Slave Ship

by Frederik Pohl

Cover image

Publisher: Ballantine
Copyright: February 1957
Printing: October 1969
Format: Mass market
Pages: 147

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I picked this book up at a used bookstore mostly to see how Pohl, one of the better and more literary authors of his era, could handle a novel with a title and cover promising the more lurid end of pulp. It turns out he does so by writing a story that has nothing to do with either.

The cover features an ape in a bubble-shaped something that looks like an exploration vessel, a scantily-clad woman with a metal collar, and a bare-chested man looking up in some unclear emotion at an eyestalk descending from a lurid green mass of worms. None of these people, places, settings, or ideas appear in this book, and I completed the novel without catching a whiff of the promised ship of bondage. I suppose, at a stretch, it might refer to the training of animals for military missions, but if that was the intended connection, it was never made in the text of the story. I hope the people who bought the book based on its marketing were satisfied; what they actually got was a very odd and possibly ironic war novel.

At the start of the book, Lieutenant Miller is whisked from his post on a submarine (although in this future, all ships appear to be submarines, including carriers, raising interesting logistical questions left entirely unaddressed) to a military base that's oddly obsessed with livestock. He's then left to cool his heels surrounded by baffling secrecy. On his way, he witnesses the sudden and improbable death of another officer. Later, he discovers that this, the Glotch, is an ominous new turn to the ongoing world war. People are dropping dead left and right, well back from enemy lines, apparently the result of a new weapon. After a random mishmash of events, Miller is of course sent to infiltrate the enemy base presumed responsible, using the results of the strange animal research.

The background is a world war against not a country but a religion, one that uses terrorism as well as conventional military operations. Despite being from Southeast Asia and having their own nuclear weapons (and hence preventing a fatal strike through the standard mutual assured destruction), the enemy seems eerily prescient. The Caodais (actually Đạo Cao Đái, not that the book would tell you that or that the publisher at the time would probably have been able to print that) are, however, a real religion, partly responsible for the expulsion of the French from Vietnam (although very peaceful these days). Pohl's treatment bears little resemblence except in name and titles; except at the very end of the book, they're treated as faceless presumed villains. Miller is not in direct contact with the enemy for most of the book, so mostly the reader sees only captives and standard wartime racism. The focus is instead on the mysterious killing Glotch and on the animal training.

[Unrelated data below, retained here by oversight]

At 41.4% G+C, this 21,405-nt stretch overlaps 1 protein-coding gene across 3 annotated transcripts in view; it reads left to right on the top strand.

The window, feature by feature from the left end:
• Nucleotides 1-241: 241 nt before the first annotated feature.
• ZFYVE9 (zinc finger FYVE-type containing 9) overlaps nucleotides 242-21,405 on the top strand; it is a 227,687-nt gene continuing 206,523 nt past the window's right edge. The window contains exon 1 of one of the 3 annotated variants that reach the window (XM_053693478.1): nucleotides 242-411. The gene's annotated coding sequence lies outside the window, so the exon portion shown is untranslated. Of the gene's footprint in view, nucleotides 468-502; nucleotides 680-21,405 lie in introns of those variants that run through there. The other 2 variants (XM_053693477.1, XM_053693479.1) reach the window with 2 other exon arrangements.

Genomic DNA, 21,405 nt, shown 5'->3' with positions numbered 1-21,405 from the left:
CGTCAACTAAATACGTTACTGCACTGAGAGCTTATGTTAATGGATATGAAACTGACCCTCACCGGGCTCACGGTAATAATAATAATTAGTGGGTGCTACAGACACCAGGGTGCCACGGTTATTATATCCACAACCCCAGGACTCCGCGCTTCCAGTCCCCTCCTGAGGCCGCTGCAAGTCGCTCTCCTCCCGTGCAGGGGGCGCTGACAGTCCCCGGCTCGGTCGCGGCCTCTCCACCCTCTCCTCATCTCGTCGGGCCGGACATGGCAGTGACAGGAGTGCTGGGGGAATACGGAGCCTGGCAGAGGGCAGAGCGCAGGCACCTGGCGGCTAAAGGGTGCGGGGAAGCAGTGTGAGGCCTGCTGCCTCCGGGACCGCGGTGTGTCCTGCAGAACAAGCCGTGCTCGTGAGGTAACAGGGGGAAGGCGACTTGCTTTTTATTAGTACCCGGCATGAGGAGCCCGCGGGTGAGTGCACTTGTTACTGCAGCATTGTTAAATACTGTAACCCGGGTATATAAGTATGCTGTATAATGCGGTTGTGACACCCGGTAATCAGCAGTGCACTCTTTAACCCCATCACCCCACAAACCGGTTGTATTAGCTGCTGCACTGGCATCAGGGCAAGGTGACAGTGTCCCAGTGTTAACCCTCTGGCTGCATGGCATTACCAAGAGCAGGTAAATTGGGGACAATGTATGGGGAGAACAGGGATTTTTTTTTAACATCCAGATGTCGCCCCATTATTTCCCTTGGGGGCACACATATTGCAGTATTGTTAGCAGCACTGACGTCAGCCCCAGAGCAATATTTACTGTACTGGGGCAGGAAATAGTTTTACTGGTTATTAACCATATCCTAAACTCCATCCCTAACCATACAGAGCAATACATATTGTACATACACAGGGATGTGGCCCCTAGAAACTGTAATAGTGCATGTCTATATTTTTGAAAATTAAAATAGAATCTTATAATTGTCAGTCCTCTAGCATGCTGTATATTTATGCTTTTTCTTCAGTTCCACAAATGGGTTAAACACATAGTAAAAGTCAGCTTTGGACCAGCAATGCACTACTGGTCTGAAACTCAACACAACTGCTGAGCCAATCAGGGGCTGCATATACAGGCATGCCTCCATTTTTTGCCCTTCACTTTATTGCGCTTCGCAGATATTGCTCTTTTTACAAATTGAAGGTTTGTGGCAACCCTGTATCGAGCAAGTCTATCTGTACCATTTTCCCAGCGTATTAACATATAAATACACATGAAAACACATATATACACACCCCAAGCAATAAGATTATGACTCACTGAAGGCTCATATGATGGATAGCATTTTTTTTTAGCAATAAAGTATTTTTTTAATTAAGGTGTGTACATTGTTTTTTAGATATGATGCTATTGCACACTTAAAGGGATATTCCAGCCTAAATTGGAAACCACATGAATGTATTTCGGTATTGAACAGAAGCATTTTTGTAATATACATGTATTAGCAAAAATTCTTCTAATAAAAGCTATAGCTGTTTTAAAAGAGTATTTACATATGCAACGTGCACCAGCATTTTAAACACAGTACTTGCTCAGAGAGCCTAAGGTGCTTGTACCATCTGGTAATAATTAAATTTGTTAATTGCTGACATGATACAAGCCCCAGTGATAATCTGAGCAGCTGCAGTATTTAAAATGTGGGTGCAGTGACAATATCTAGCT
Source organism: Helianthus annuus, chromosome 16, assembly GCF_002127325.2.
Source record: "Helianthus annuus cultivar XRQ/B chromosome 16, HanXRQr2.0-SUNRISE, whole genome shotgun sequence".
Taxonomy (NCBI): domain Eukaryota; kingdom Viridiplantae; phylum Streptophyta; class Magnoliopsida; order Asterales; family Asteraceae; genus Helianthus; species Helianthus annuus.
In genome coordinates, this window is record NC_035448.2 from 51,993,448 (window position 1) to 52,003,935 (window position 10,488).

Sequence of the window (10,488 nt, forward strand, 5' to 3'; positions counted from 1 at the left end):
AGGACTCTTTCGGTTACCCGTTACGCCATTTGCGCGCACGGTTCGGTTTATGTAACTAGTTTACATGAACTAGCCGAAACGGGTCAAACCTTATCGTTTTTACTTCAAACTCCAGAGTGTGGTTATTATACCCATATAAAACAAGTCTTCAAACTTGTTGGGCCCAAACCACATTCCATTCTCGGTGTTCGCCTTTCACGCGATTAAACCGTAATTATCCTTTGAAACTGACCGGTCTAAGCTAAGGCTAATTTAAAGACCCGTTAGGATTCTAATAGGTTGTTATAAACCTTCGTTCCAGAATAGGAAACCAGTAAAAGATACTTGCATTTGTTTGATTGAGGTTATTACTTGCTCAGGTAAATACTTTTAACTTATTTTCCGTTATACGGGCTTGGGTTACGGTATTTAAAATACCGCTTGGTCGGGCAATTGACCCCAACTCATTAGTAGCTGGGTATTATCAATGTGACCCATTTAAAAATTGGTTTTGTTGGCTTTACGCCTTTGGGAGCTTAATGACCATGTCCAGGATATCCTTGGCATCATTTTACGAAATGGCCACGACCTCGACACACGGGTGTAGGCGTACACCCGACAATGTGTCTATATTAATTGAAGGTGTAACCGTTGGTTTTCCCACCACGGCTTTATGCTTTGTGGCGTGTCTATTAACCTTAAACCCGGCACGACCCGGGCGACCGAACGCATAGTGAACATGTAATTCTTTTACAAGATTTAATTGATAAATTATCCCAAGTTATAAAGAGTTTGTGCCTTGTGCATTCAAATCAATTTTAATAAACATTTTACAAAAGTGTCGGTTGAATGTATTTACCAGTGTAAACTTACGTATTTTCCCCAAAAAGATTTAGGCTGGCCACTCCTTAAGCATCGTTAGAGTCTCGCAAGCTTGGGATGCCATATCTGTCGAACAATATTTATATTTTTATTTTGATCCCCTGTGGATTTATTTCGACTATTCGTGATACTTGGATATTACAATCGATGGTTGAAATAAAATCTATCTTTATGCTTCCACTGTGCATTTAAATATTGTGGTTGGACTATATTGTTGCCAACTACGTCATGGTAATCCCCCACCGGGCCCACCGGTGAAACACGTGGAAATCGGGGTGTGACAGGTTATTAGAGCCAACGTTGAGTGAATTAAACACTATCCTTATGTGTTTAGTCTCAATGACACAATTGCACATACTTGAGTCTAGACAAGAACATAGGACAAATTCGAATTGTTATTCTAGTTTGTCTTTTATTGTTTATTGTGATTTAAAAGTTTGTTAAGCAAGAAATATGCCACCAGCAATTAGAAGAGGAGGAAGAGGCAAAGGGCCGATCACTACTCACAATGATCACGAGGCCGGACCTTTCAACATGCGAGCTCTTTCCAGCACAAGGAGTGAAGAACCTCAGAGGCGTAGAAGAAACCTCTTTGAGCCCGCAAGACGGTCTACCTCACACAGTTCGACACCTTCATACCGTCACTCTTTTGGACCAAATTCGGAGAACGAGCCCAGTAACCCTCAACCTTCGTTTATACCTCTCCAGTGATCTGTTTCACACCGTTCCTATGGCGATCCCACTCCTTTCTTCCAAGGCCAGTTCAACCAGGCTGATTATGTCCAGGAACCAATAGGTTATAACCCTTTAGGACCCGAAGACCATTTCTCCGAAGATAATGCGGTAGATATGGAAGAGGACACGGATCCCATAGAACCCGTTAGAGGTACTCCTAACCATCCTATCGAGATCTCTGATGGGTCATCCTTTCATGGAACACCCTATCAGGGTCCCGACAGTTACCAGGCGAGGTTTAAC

Besides being set in a future that features telepathic phone calls of sorts and amusing submarine warfare (let's just say it's not The Hunt for the Red October), the SFnal element of the book is communication with animals. It's taken for granted that animals have languages of some small number of words and that humans can speak those languages, and the good guys are starting to use that to train animals as soldiers. This becomes obvious to the reader in short order even if it takes Miller some time to figure it out. His run-ins with close-mouthed military bureaucracy and strange experiments, and his pairing with a Russian dog lover (Russia is an ally against the Caodai threat), occupy much of the book. Judging from the afterword, Pohl was very interested in animal language and in the implications for closer links between humans and animals than humans thought, but in the book it's just more things that happen along the way.

Slave Ship is frankly rather incoherent. I'd like to say it's a merger of Dr. Doolittle and Catch-22, but while those are the sorts of ideas that went into it, Pohl never puts together a coherent whole. The treatment of military bureaucracy has got to be satirical, as does Pohl's treatment of total war (currently, manicurists are being drafted since the Boy Scouts were pressed into service some time ago). The ending also takes a sharp anti-war twist. But the overall impression is more whimsical than biting, and psychic powers, animal communication, pacifist terrorists, and Miller's quest to rescue his wife from a North African Caodai concentration camp are all thrown into the plot blender. The twist ending shakes off unused plot elements like a wet dog. Combine that with the baffling title and the bizarrely disconnected cover and the whole experience is surreal.

Pohl has written much better books, but he still shows glimmers of why he stands above most of the pulp writers of the era. His imagined world betrays 1950s markers, but rather fewer than one might expect (sexism, for example, is kept down to a dull roar compared to some of his contemporaries), and of all the imagined war opponents of the 1950s, this one has possibly aged the best. Despite the lack of overall thematic coherence, I admit to liking the ending. A downright odd book, inferior to Pohl's better known works but worth a look as a surreal break between modern 700-page monsters.

Rating: 6 out of 10

Reviewed: 2007-07-15

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